Fremont’s new vegan bakery doubles as a Latinx self-help organization

In the summer of 2020, Melanie Penney was walking through Fremont, her neighborhood of 10 years old, when she saw something unusual printed on a flyer. It was Xoloitzcuintle, the national dog of Mexico, announcing a new mutual aid organization, The Casa del Xoloitzcuintleand a vegan bakery, lazy cow. She took note. More than a year later, in October 2021, Lazy Cow opened on Fremont Avenue, and on its front door was a phone number, which Penney said was for a delivery person. But she texted the number and Lara de la Rosa, owner of Lazy Cow Bakery and La Casa del Xoloitzcuintle, quickly responded. For Penney, it was like kismet.

“She told me all about the concept and what she’s trying to build,” said Penney, who is Puerto Rican. “I was blown away. Since then I’ve shown up to do some painting, scrubbing the floor, doing bakery shifts. When I saw it was about the Latinx community, I really freaked out. said, wow, that’s something I miss.

An assortment of pastries from Lazy Cow Bakery.
Suzi Pratt / Eater Seattle

After almost two years of planning, Lazy Cow Bakery has finally opened its doors, with an official launch party coming this month or early next. Partly vegan bakery (read the revolving menu here), part pantry and part community space, the space rooted in ideas of liberation – for animals as well as for humans. Currently, customers can have a Stamp Act coffee to accompany a slice of cake, a nopal cheese quiche or a lemon pie; there are preserves and donated goods in the Casa del Xoloitzcuintle pantry, though de la Rosa also hopes to provide hot meals.

De la Rosa is a self-taught baker and started Lazy Cow in her basement in the summer of 2020. She’s also a biochemist who worked in a lab until August 2021. She says the connection between biochemistry and pastry is simple: pastry is not just linked to science, it is scientific. “It’s very similar to the lab, in terms of doing experiments,” she says. “The difference is volume and speed. So, in the lab, you’ll be given an assignment and they’ll be like, ‘Oh, well, can you hand it over to me by the end of the year?’ But here it’s like, ‘We have to get this out in 15 minutes.’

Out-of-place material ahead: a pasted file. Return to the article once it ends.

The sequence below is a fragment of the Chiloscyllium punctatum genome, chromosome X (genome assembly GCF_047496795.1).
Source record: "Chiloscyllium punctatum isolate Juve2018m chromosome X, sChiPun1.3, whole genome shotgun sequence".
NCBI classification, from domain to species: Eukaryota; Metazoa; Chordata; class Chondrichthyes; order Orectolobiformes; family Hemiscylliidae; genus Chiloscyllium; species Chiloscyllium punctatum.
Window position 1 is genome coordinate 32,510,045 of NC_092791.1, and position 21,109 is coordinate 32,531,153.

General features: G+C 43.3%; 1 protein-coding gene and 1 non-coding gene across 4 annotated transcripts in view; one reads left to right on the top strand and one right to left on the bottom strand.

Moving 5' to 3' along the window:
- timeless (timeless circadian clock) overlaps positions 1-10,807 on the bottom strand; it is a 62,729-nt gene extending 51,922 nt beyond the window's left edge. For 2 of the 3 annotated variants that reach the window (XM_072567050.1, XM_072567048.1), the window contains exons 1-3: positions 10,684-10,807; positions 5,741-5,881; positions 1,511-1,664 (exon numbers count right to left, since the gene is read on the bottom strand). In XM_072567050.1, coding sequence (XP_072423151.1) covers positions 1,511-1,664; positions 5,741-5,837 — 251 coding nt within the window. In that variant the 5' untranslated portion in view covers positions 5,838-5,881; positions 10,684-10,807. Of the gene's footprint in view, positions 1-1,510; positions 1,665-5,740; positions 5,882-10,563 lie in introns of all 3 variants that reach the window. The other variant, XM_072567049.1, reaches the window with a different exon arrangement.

Lazy Cow currently specializes in cakes and other pastries, but de la Rosa plans to add brunch service and host events — think movie nights, Spanish language learning groups and parties involving a disco ball. Everything is at the service of a vision that goes far beyond a simple slice of cake. Eventually, she hopes to attract more co-owners, provide health insurance for her employees and make decisions by consensus voting, a system where, she says, everyone’s opinion is taken into account.

Square sugar cookies with pink spots in a white bowl on a green tablecloth.

Cookies from Lazy Cow Bakery.
Suzi Pratt / Eater Seattle

Three croissants on a white plate on a green tablecloth.

Vegan croissants from Lazy Cow Bakery.
Suzi Pratt / Eater Seattle

“It’s a more tedious way to organize your organization. And it takes more time, more emotional effort,” de la Rosa says. But it’s in service of a greater good, a different kind of purpose. It’s less transactional.

The opening of Lazy Cow Bakery (and, by extension, La Casa del Xolo) has been repeatedly postponed due to delays in renovating the kitchen and obtaining the necessary licenses – de la Rosa signed the lease for the first time in May 2021. But she was undeterred. On the contrary, de la Rosa says she is used to suboptimal situations and is always ready to make the most of them. Penney, meanwhile, is equally happy to play a part in Lazy Cow’s mission — and its dance parties.

“I really want to learn more and engage in self-help,” she says. “I want to meet more members of the Latinx community and hear their ideas. The first bakery shift I did, [de la Rosa] had installed speakers and played music and we actually sold for the first time. It’s a place where I want to be.

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